Nebraska lawmakers advanced a bill Tuesday aimed at improving the quality of child care centers and changing the eligibility of families receiving assistance to use those centers.The bill (LB 507), sponsored by Sen. Kathy Campbell of Lincoln, advanced on a 27-0 vote.
It would create quality criteria for child care centers in Nebraska, would make information on the quality of certain centers available for parents, and provide accountability for the state dollars spent on those centers.
Beginning July 2014, all centers that received more than $500,000 in state aid in the 2011-2012 fiscal year would participate in a rating and improvement system.
By 2015, centers that received more than $250,000 in state assistance will be required to participate.
“I want a system where every parent, no matter of their income, can know what quality is, see how their center stacks up, and to know that their child has good, quality care,” Campbell said.
Some senators expressed concern about how the bill would affect smaller counties that have fewer options for child care centers. If a center did not fulfill every standard of quality, parents may have nowhere else to send their children.
Campbell said that, because only centers that receive a certain amount of money are required to participate in the quality system, smaller counties will not have to worry as much about participation but could voluntarily participate.
However, she added that some centers would be affected all across the state.
Sen. Danielle Conrad of Lincoln proposed an amendment (AM 1173) that would change which families are eligible for federal child care assistance program, and the amendment was adopted on a 26-0 vote.
Under current practice, families who are at 120 percent of the federal poverty level, such as families of three with an income of about $23,000, are eligible for assistance.
Under the amendment, families who are at 125 percent of the federal poverty level would be eligible for assistance in the 2013-2014 fiscal year.
The eligibility would change to families who are at 130 percent of the federal poverty level in the 2014-2015 fiscal year.
“I think it’s critical that we keep access and quality, when it comes to early childhood education and child care, intertwined as it should be,” Conrad said. “My amendment would help to raise our standard.”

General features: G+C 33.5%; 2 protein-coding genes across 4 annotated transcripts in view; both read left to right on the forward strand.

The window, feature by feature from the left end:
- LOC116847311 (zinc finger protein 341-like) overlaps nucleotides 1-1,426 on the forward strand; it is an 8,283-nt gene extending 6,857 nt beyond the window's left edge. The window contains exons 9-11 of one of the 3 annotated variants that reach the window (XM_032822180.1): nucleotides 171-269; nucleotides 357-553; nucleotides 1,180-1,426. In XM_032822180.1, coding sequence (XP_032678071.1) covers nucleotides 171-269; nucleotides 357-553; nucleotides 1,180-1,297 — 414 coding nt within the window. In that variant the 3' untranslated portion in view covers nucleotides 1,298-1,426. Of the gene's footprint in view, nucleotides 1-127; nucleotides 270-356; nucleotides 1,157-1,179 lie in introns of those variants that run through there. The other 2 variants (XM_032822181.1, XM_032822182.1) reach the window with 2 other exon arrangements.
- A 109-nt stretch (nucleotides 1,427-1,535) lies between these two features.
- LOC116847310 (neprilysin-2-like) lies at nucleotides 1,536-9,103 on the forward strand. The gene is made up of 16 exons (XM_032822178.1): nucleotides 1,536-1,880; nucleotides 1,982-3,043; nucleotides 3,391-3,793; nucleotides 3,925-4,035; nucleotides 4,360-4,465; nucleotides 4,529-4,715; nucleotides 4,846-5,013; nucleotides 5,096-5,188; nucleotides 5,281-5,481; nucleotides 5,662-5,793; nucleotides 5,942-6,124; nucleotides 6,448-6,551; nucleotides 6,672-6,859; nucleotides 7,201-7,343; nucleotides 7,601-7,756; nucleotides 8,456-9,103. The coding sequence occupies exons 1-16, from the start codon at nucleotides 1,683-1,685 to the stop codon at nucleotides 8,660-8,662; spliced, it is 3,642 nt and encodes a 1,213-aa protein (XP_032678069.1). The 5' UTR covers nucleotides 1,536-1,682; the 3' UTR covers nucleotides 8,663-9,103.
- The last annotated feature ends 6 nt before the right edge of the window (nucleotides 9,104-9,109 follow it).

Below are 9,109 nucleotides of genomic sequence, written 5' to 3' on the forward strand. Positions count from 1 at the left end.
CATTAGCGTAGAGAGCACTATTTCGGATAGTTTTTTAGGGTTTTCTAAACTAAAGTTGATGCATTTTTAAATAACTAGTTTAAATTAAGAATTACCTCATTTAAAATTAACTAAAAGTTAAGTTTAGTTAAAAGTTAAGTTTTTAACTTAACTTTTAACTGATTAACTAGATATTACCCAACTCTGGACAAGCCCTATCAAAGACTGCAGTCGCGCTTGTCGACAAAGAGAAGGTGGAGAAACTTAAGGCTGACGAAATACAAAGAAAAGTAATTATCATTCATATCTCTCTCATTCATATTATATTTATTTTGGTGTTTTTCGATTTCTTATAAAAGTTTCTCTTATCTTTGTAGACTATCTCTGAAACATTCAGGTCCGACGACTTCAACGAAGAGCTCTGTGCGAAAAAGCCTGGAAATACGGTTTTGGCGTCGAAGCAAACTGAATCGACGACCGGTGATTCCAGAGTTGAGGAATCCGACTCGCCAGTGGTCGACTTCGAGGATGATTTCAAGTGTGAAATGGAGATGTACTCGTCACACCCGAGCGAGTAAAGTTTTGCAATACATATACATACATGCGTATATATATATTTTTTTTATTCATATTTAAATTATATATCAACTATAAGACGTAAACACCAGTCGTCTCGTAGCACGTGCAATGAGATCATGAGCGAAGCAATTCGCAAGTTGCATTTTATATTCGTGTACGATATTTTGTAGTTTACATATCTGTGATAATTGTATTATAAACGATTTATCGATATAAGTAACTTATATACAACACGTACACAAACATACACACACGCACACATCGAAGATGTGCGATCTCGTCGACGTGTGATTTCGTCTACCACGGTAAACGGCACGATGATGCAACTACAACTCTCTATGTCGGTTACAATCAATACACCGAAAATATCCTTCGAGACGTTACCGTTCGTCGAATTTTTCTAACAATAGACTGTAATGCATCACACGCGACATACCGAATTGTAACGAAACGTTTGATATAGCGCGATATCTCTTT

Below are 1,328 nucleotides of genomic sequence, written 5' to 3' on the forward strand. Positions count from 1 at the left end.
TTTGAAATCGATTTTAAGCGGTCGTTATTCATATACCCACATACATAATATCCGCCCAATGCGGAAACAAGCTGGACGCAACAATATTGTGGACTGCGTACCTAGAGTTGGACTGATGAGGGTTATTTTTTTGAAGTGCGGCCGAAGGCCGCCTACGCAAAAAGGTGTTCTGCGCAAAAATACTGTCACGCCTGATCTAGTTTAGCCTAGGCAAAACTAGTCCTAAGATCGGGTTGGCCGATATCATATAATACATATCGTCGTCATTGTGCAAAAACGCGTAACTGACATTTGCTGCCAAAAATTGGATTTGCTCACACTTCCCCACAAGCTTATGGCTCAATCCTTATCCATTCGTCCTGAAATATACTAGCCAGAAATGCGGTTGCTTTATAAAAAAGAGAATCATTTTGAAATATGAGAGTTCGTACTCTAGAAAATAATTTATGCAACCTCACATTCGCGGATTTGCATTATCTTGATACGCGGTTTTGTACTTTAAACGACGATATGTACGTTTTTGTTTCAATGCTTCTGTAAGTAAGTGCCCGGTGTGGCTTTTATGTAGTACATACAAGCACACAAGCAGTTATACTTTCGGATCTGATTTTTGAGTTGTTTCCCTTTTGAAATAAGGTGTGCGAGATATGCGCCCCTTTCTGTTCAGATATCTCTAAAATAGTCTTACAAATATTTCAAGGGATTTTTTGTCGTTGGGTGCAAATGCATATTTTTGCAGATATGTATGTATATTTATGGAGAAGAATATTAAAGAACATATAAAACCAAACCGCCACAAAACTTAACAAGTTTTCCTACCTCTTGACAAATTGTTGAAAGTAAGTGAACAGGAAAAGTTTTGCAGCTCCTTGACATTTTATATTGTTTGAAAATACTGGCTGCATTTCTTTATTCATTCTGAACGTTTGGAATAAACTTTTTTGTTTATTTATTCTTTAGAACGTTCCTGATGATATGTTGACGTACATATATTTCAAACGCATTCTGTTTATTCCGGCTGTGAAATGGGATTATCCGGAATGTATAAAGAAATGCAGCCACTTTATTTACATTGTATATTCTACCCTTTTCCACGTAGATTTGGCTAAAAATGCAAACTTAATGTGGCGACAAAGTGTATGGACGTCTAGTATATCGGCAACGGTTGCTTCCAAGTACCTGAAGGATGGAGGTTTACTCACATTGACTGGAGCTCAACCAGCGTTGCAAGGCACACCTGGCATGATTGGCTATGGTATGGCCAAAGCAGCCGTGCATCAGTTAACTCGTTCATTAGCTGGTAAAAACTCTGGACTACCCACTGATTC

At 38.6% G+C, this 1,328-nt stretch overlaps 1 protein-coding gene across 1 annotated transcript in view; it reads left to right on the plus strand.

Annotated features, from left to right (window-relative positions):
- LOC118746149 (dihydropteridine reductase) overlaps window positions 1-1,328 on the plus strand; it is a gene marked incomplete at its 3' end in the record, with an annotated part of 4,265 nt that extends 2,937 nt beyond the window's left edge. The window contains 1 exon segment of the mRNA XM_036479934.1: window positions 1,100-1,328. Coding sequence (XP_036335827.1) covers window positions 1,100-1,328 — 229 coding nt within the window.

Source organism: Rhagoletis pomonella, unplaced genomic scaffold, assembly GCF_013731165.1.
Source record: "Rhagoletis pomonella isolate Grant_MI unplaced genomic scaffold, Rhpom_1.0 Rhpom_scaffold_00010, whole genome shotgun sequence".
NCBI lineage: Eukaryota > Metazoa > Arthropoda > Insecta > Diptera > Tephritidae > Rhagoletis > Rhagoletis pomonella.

She added that her amendment rewards Nebraskans for working by giving their children a safe place to go while the parents are at work.
Conrad said that in 2002, families at 185 percent of the poverty level were eligible, and this amendment was an attempt to get closer to that original allowance.
In 2002, the Legislature reduced the eligibility level for assistance to 120 percent of the poverty level for budget reasons.
Sen. Dave Bloomfield of Hoskins questioned, however, if the Legislature had been too generous in 2002 with that level of eligibility, which could explain why the eligibility experienced such a drastic change with the budgetary cuts that year.
Many senators stressed the need for quality childhood care because it is a crucial time for development.
When children do not receive a quality early childhood education, they can be one or two years behind their peers, Campbell said. She added that the achievement gaps seen in college are the same achievement gaps seen from students entering kindergarten.
Sen. John Harms of Scottsbluff added that teachers are assessed based on student performance when those students are coming to school already behind what is expected.
Sen. Heath Mello of Omaha said that, with the change in the school state aid funding, approximately $8 million would be made available, which is the projected cost of the change in eligibility and quality of child care.
Sen. Bill Kintner of Papillion said, however, that the extra money belongs to the taxpayers.
“Give them back their money,” he said.